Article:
Arrested Symphony is an exhibition incorporating sculptures, reliefs, drawings and hanging works that explore the theme of injustice that is at the roots of the predatory gem and mineral excavation industry. While at a residency in Knoxville, Tennessee, I discovered that Oakridge was only 30 miles away. Oakridge played a key role in the development of the Atom Bomb and the Manhattan Project. I began an exploration and comparison of Uranium and Emeralds. These minerals look very much alike, beautiful but dangerous on their effect on civil conflict. Colombia my birthplace, has the finest Emeralds in the world. The mining of Emeralds was an important element in the continued colonization of the region. Emeralds have helped to fund the more than 60-year conflict which has taken over 450,000 lives and displaced about 5.7 million people. Uranium has brought destruction to a level which altered the future of warfare. The developments made during the Manhattan Project led to the death of about 700,000 people and its effects are still felt around the world. I use Colombia as an example, however this situation is repeating itself in many parts of the world. Sierra Leone, Liberia, the Republic of Congo, the Central African Republic and the Democratic Republic of Congo are all involved in brutal civil conflicts fueled by Blood Diamonds. This project will make visual the human cost extracted with these minerals, once exposed to the light of day they can never be unearthed.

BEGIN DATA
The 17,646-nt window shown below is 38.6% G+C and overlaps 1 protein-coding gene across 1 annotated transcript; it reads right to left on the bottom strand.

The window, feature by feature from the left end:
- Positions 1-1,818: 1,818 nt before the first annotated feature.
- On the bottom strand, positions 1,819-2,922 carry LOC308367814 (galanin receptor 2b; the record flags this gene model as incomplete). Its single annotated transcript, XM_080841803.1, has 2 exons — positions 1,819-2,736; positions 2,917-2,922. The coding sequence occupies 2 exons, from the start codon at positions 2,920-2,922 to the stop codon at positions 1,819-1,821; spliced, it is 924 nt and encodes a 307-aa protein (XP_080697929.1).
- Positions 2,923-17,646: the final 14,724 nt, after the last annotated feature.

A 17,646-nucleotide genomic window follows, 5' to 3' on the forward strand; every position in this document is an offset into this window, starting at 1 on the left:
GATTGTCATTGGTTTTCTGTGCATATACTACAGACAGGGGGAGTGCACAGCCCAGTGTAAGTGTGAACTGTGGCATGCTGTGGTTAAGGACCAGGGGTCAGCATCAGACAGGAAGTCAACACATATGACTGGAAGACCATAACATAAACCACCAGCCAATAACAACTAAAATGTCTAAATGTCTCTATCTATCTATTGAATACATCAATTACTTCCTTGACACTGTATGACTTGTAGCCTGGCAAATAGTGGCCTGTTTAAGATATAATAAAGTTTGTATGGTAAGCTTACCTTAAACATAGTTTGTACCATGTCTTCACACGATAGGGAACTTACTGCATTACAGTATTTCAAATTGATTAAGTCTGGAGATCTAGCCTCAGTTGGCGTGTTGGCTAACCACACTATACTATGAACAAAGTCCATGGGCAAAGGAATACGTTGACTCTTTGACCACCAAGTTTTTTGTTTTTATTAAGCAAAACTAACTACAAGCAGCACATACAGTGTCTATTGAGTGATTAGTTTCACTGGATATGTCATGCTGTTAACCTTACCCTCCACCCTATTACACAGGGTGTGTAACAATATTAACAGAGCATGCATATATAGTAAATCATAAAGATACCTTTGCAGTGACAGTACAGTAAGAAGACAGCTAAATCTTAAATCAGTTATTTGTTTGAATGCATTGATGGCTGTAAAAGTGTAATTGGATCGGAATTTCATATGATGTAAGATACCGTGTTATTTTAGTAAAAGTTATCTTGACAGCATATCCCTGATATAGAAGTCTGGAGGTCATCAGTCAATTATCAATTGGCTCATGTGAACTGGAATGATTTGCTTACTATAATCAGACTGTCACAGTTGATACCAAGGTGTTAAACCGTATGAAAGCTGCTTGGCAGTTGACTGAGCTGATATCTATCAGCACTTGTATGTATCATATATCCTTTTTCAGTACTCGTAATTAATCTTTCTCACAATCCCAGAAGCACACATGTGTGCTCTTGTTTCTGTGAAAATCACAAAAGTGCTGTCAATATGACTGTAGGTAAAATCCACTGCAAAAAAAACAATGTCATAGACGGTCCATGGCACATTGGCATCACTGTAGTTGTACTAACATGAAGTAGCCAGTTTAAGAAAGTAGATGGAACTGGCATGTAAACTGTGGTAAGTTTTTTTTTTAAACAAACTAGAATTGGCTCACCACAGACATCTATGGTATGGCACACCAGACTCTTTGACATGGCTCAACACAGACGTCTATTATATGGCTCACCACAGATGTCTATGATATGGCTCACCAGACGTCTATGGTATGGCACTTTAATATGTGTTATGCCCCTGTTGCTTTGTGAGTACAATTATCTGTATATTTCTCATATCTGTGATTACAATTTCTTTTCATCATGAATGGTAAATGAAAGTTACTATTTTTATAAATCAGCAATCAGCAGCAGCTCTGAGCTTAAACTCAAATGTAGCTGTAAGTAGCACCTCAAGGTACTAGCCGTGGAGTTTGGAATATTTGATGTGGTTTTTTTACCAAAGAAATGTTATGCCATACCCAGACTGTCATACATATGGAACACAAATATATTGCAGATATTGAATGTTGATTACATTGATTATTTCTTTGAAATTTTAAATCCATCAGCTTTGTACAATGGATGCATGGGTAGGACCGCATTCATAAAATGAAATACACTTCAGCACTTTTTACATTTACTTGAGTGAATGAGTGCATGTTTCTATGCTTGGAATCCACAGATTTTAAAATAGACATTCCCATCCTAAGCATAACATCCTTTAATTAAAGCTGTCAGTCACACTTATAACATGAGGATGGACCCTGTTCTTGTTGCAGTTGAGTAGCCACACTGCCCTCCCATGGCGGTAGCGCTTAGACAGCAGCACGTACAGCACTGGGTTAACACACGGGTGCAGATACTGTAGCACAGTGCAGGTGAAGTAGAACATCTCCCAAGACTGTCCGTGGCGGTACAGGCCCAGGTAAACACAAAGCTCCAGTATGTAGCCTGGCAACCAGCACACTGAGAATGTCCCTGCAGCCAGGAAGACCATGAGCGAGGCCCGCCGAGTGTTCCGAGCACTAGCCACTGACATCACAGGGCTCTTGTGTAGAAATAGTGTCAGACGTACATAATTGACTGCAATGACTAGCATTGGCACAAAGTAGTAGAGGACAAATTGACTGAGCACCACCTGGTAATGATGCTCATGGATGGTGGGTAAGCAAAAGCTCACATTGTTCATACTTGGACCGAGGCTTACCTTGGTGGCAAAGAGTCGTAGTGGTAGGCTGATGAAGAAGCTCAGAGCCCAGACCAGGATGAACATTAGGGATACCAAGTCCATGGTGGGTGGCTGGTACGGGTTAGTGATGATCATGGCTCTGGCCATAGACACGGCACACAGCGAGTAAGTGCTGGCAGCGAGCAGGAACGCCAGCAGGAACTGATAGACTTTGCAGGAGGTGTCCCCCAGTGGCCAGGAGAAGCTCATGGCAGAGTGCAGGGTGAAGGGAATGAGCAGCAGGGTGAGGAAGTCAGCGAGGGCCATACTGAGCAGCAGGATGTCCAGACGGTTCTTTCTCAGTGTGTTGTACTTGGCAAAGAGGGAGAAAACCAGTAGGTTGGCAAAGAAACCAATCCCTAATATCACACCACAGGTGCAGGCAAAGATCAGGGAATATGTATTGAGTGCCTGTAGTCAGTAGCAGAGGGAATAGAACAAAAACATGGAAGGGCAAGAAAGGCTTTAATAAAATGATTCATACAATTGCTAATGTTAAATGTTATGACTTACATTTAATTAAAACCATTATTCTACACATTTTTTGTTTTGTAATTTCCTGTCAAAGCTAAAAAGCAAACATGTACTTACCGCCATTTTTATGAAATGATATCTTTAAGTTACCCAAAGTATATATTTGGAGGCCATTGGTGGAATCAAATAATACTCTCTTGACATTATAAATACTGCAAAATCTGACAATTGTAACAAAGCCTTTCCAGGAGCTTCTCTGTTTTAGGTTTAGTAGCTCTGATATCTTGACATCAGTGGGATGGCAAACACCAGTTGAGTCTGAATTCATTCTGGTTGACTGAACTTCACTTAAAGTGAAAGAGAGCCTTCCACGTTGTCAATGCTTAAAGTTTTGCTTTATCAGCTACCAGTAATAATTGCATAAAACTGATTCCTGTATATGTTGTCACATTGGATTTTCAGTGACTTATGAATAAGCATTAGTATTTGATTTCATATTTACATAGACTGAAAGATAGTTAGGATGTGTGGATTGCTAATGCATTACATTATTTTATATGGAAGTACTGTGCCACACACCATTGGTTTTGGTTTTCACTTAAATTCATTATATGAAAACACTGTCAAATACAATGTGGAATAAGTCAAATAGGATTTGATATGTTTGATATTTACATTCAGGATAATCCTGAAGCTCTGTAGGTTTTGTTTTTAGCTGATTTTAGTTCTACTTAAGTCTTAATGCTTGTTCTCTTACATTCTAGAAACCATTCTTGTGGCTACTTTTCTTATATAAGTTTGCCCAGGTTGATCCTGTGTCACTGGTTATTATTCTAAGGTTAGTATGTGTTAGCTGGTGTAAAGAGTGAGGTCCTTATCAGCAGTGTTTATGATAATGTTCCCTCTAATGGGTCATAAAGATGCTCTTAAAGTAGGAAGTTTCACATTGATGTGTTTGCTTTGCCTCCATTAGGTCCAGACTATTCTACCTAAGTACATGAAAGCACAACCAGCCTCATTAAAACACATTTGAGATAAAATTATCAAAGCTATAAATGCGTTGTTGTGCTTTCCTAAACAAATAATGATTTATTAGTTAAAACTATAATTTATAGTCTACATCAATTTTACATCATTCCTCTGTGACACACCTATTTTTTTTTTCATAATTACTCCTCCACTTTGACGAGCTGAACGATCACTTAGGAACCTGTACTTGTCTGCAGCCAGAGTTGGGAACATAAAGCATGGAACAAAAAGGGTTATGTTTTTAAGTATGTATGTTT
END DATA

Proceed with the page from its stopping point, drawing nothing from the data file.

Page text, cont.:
My practice is an ongoing object-based exploration through which I create artworks which are organic and improvisational constructions that are infused with hope and renewal. The hand-crafted artworks are poetically and intricately crafted, creating an intimate repository for the individual and collective memory and implement the human body as a symbol and expression of nature, vulnerability and power. The work encourages viewers to reconsider social and historical narratives especially when dealing with the aftermath of Colonialism and raises critical questions about the politics of erasure and exclusion.